THE "MOTH THREE": Three-quarter front view.
THE "MOTH THREE": Three-quarter rear view.
THE "MOTH THREE": Note the starboard door open, and the air brake "on."
THE "MOTH THREE": View of the very neat instrument board (Smith's) and, below it, the sloping map table. On the left is the tail trimming gear, and on the right the lever which operates the air brake.
THE "MOTH THREE": Side elevation, showing main parts of structure.
SOME "MOTH THREE" DETAILS: In the centre, the joint at the port front spar attachment, and on the left the joint dissected to show the construction. On the right the top end of the compression strut of the undercarriage, showing the swivel joint and stop for the strut when rotated to act as an air brake.
THE MOTH "THREE": On the left a sketch of the steerable tail skid, and on the right details of tail trimming gear.
Diagrammatic representation of the working of air brakes on the "Moth Three."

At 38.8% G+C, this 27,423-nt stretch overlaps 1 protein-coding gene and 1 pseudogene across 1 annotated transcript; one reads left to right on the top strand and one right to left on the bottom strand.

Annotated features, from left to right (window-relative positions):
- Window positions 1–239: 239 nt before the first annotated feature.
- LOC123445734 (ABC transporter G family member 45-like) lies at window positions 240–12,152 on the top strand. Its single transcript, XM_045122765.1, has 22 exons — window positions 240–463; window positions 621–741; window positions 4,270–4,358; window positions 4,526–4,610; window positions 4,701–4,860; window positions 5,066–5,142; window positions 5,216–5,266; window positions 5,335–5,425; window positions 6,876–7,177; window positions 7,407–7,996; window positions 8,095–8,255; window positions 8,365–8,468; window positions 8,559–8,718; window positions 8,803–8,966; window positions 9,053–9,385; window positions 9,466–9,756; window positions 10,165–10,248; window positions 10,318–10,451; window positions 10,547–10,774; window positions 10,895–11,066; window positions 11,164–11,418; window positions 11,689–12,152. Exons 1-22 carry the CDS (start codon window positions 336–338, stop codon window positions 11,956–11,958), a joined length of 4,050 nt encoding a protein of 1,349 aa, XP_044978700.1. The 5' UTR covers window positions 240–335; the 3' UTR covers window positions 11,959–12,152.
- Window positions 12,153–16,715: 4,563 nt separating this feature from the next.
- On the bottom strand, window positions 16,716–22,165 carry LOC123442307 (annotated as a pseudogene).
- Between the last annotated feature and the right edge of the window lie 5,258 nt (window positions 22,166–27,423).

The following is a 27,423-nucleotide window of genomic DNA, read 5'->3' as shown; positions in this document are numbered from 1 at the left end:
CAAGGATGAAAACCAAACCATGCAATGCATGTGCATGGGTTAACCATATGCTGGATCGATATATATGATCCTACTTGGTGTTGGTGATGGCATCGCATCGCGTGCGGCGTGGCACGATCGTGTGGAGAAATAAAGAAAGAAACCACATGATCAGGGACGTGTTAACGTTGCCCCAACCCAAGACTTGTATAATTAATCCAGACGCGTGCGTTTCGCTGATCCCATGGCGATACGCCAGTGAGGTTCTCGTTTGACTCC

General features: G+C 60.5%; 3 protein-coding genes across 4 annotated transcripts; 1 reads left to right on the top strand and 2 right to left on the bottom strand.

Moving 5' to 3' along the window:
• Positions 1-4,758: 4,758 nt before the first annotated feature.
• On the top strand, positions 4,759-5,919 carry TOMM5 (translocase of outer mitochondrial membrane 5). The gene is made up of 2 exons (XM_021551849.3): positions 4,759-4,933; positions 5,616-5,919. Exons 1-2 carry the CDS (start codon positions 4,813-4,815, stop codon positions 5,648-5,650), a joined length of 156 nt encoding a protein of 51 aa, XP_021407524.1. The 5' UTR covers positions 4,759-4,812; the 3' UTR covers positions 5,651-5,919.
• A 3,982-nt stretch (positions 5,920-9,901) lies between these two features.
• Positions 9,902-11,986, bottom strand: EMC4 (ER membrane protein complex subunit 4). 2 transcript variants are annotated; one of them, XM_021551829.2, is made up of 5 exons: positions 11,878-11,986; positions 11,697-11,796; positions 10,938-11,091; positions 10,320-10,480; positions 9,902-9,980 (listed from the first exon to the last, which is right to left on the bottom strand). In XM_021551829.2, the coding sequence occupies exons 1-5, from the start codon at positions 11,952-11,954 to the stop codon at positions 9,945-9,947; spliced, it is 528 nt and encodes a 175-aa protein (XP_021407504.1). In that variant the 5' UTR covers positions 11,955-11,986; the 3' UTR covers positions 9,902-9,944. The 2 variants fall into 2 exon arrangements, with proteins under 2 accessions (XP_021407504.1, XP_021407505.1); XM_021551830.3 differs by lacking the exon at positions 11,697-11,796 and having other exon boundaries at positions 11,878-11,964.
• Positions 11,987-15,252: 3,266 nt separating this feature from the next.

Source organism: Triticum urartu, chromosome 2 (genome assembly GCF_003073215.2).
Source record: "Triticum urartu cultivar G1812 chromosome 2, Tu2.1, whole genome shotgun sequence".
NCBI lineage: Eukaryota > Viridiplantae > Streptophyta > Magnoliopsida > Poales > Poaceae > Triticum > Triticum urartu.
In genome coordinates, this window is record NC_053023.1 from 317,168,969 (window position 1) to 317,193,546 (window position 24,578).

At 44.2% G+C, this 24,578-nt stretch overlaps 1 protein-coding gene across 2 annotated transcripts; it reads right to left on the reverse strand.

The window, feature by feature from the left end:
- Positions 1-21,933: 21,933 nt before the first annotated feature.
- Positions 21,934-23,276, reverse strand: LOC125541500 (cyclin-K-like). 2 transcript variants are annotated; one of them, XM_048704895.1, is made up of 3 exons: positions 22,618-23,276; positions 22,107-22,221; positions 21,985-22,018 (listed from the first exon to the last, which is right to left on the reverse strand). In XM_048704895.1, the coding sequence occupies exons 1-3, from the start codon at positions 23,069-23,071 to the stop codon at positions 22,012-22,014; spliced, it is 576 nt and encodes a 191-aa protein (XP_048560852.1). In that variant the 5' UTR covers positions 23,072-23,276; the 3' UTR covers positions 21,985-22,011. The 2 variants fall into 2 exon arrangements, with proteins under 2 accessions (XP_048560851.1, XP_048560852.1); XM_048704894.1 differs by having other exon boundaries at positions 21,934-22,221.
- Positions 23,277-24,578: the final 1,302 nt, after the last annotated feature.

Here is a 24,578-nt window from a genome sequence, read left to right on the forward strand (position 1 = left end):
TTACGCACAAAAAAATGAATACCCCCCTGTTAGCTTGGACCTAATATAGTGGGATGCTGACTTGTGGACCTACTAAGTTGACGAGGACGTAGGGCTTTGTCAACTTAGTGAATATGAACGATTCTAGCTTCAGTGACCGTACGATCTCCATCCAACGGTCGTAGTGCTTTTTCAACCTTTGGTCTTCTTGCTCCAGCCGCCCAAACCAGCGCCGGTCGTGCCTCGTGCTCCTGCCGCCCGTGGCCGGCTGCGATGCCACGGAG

The Mounting of the "Gipsy III" Engine in the "Moth Three" makes use of rubber pads in trunnion supports to damp vibration.
The internal drag struts of the "Moth Three" in way of lift strut attachments form a vee. Inset: Mounting and gauge of a petrol tank.
D.H. Moth Three Gypsy III Engine
The line up for the Kingston-upon-Hull Air Race.
Lady Bailey tries the cockpit of the Swift under the eye of Flt.-Lt. Comper.
THE COMPER SWIFT: The first production batch of Swifts going through the Hooton works of the Comper Aircraft Co.
THE COMPER "SWIFT": On the left a view into the cockpit. On the right the mounting of the A.B.C. "Scorpion" engine, with the cowling removed.
THE FISHING SEASON! An R.A.F. "Flycatcher" after an impromptu "spring clean"
THE LIGHTER SIDE: The little D.H. 53 used for a comic turn.
THE GLOSTER-NAPIER VI: This three-quarter front view emphasises the beautiful lines of the machine.
THE FIAT A.S.I: At Olympia the machine is shown as an open landplane. This view shows it as an open seaplane.
On the Fiat Stand: The A.S.I is a two-seater light 'plane, which can be supplied as an "open" machine, as a coupe, and as a seaplane in both forms.
The Ryan monoplane on which Mr. D. Smith and Lieut. Shiers are attempting a flight from Australia to England.